The Order, using martial arts and powerful magic that has since been lost to history, swept through Dántaine, burning infected villages and killing any living creature that showed signs of being exposed to Sa Touche. Over the course of three grueling and bloody months, the Order succeeded in liberating all of the region, having killed almost 40% of its population in the process. Most of the monks in the Order committed suicide shortly afterward.
Rebuilding was difficult, but eventually life went back to normal and the common folk forgot about the tragedy which had claimed the very souls of their friends and families. But the story of the plague was recorded in the Sacrésante as The Night of Whispers -- a tribute to the thousands of voices which cried out across the land even in death. The monks of Ántou began to quarantine their afflicted brethren, studying the madness as long as possible and then burning the whispering, mindless bodies.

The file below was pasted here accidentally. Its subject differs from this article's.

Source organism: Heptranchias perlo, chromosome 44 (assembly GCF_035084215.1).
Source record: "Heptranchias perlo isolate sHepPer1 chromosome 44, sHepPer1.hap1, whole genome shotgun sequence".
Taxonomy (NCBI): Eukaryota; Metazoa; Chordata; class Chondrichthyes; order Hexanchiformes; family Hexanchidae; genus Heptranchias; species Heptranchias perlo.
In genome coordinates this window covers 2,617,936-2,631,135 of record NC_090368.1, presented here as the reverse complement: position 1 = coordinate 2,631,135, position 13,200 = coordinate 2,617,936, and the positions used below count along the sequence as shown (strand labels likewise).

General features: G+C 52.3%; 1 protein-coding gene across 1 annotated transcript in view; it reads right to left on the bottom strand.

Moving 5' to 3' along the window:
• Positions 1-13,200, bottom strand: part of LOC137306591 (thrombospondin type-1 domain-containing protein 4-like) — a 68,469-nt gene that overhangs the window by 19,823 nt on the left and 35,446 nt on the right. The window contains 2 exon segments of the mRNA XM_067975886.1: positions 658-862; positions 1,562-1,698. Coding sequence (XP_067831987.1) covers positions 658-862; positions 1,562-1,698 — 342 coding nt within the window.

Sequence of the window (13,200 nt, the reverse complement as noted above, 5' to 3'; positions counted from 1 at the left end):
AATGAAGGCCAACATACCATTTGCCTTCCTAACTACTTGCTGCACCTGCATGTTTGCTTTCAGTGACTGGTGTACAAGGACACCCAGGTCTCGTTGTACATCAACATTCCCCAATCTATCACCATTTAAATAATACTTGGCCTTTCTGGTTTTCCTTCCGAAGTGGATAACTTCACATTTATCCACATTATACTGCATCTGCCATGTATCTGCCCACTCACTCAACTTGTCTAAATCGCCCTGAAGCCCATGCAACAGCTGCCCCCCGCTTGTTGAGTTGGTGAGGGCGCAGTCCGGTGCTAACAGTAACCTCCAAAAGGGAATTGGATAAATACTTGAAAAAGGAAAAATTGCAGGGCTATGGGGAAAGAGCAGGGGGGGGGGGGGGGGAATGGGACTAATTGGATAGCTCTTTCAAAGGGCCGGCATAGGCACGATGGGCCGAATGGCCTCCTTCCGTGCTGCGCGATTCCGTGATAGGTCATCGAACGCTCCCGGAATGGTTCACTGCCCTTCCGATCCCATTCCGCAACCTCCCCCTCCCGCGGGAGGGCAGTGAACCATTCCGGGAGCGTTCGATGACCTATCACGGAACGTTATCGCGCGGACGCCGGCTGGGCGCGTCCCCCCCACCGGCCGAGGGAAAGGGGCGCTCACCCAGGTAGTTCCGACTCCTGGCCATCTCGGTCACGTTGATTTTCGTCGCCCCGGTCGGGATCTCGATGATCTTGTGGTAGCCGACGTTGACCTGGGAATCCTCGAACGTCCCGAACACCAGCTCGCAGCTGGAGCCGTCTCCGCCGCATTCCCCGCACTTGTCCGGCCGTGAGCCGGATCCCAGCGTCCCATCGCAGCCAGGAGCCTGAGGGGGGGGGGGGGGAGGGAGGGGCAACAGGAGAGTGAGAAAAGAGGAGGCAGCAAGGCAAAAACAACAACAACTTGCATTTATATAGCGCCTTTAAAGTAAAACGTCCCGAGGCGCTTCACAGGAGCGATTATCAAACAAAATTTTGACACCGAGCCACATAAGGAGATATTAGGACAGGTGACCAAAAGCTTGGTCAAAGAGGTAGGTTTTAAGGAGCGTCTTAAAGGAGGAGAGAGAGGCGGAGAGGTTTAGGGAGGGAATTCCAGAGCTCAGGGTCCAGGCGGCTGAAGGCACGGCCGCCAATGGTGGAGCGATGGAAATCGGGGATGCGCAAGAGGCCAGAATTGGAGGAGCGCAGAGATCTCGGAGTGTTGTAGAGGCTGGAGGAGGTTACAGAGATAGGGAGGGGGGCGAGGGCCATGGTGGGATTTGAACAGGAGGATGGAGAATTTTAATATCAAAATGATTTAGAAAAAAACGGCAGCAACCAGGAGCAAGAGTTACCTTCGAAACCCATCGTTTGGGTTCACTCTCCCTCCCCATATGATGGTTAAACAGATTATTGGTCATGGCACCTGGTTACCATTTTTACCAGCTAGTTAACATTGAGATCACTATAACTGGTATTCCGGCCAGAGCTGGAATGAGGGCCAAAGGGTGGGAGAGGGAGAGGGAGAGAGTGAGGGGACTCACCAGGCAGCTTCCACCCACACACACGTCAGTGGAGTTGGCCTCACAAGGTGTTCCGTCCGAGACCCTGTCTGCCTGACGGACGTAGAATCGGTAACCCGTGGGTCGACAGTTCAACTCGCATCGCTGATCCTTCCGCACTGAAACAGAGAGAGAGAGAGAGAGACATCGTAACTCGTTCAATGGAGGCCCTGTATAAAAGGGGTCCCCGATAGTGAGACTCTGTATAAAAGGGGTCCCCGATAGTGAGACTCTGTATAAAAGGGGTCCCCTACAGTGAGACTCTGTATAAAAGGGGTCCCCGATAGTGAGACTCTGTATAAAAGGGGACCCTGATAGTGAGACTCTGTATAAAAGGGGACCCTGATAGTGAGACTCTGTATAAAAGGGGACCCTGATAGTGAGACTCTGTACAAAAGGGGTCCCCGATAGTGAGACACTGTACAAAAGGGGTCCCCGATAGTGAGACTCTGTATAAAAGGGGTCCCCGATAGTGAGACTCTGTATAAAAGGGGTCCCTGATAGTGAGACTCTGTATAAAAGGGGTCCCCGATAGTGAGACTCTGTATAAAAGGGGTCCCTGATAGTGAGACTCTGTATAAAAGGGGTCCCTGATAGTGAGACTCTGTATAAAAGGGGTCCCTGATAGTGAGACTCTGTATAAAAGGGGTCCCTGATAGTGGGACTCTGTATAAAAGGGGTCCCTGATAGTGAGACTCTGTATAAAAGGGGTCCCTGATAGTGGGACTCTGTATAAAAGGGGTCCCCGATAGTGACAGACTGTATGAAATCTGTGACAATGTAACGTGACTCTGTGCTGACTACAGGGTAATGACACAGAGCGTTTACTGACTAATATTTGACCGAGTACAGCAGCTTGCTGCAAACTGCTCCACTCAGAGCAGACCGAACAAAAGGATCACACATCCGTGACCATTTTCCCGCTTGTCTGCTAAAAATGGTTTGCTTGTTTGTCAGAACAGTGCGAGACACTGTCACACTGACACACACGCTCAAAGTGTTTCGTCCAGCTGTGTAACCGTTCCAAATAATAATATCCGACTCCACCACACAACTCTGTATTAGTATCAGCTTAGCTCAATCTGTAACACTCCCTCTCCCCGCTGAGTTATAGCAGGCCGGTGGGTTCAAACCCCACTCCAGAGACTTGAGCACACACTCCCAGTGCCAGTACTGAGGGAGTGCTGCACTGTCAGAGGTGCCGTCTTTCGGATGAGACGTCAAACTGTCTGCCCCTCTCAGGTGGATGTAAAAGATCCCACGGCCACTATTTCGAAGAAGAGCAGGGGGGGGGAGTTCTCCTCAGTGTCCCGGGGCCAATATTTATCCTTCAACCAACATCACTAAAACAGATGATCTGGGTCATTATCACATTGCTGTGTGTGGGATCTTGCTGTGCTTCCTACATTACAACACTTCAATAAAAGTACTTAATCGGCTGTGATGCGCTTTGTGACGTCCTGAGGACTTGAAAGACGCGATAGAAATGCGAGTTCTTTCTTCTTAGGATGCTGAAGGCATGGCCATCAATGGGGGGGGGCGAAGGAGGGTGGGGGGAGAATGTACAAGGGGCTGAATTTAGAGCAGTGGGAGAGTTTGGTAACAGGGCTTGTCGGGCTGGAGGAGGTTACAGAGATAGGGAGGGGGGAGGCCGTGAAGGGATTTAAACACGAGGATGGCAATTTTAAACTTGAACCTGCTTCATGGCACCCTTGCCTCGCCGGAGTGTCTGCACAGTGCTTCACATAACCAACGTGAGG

The one monk -- the first whisperer, the patient zero, the harbinger of the plague -- was never found. Perhaps so much divine contact turned his body to ash, scattering him across the land. Perhaps he was unknowingly killed by the Order, buried and burned in a mass grave with a hundred others. But as for myself, I believe that the monk is still out there somewhere. His body has decayed, perhaps; laying decrepit in some ditch that has been filled by the centuries with mud and leaves and bones; but still possessed by the spirit of Ántou, a testament to the power and unknowable might of our God. Somewhere, if you searched deep within the hidden forests of Parmieux, you might stumble across his weathered and bleached bones. You might find his dark robes, stained and eaten away by the wild. You might feel his dark pull on your mind. And you would hear his teeth chattering.